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Cache (Hidden) (2005)
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Review Date: December 18, 2005
Director: Michael Haneke
Writer: Michael Haneke
Producers: Viet Heiduschka
Actors:
Daniel Auteuil as Georges
Juliette Binoche as Anne
Maurice Benichou as Majid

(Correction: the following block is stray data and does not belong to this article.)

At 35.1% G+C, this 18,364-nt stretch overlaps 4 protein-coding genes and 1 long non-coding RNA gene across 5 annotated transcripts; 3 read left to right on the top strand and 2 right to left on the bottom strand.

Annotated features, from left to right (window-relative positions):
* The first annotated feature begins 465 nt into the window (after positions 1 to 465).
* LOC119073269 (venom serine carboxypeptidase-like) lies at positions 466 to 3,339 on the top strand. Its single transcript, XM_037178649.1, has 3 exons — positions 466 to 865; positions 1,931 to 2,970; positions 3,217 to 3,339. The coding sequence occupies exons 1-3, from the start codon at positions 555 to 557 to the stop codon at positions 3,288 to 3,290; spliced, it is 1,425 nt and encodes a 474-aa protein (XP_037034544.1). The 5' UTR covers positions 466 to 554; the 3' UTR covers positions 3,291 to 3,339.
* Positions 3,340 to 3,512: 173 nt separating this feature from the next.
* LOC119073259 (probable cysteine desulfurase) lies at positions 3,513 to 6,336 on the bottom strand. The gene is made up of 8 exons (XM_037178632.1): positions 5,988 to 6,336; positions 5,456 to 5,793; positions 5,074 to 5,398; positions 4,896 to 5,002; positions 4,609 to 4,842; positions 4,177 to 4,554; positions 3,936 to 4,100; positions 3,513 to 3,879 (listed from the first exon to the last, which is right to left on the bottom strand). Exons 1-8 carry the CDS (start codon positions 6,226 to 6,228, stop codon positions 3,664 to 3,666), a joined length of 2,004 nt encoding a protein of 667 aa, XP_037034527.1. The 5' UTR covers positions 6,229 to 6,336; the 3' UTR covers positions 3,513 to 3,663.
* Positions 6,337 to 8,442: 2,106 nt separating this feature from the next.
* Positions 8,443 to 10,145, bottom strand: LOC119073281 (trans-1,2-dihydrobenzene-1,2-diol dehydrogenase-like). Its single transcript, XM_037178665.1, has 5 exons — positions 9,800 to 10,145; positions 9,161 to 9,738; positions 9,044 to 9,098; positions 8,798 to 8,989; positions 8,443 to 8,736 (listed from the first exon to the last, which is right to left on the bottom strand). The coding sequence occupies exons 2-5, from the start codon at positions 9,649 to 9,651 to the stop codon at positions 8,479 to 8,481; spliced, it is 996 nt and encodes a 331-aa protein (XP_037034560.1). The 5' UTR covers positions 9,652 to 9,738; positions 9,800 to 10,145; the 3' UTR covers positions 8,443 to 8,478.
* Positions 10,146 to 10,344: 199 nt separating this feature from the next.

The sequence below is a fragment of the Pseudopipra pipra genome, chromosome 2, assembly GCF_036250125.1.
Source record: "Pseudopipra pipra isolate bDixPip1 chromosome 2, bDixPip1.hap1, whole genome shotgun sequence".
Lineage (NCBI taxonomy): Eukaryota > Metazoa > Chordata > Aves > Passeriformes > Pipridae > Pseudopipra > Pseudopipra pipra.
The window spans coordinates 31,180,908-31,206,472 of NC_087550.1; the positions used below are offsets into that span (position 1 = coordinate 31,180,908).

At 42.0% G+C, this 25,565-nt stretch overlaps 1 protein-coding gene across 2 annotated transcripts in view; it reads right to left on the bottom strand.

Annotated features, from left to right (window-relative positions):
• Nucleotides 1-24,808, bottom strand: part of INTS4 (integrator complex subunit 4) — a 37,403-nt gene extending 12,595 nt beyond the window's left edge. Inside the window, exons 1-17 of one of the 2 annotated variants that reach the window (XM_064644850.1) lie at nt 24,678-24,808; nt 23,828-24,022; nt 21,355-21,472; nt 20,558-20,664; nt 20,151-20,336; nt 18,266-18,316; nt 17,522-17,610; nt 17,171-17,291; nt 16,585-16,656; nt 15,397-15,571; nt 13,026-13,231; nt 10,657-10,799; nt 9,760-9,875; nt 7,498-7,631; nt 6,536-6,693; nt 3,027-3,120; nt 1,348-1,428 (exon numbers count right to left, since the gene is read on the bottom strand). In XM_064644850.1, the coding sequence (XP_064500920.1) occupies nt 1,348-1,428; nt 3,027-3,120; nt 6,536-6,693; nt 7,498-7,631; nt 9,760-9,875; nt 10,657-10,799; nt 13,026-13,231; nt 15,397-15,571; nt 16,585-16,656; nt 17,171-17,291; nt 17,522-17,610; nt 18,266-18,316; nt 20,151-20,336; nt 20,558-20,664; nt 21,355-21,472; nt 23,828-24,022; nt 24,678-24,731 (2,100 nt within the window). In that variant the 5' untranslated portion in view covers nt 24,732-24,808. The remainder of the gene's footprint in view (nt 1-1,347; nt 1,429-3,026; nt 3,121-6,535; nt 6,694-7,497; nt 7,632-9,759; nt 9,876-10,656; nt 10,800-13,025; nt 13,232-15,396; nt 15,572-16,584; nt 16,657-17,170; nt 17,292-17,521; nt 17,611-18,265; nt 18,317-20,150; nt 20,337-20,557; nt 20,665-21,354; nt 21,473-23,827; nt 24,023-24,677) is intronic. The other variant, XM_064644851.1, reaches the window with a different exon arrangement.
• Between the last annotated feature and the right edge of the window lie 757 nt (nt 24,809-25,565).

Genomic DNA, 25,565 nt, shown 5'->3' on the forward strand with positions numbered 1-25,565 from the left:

Plot:
An upper-class French man and wife start receiving anonymous videotapes on their front porch featuring their home and other parts of their lives. After a few days, the tapes include strange pictures. Spooked, the couple decide to involve the police, who unfortunately cannot help unless there is an actual crime. Confused, the couple become somewhat paranoid as the element of trust and their past comes into play. A French flick ensues.
Critique:
As seen at the 2005 Cannes Film Festival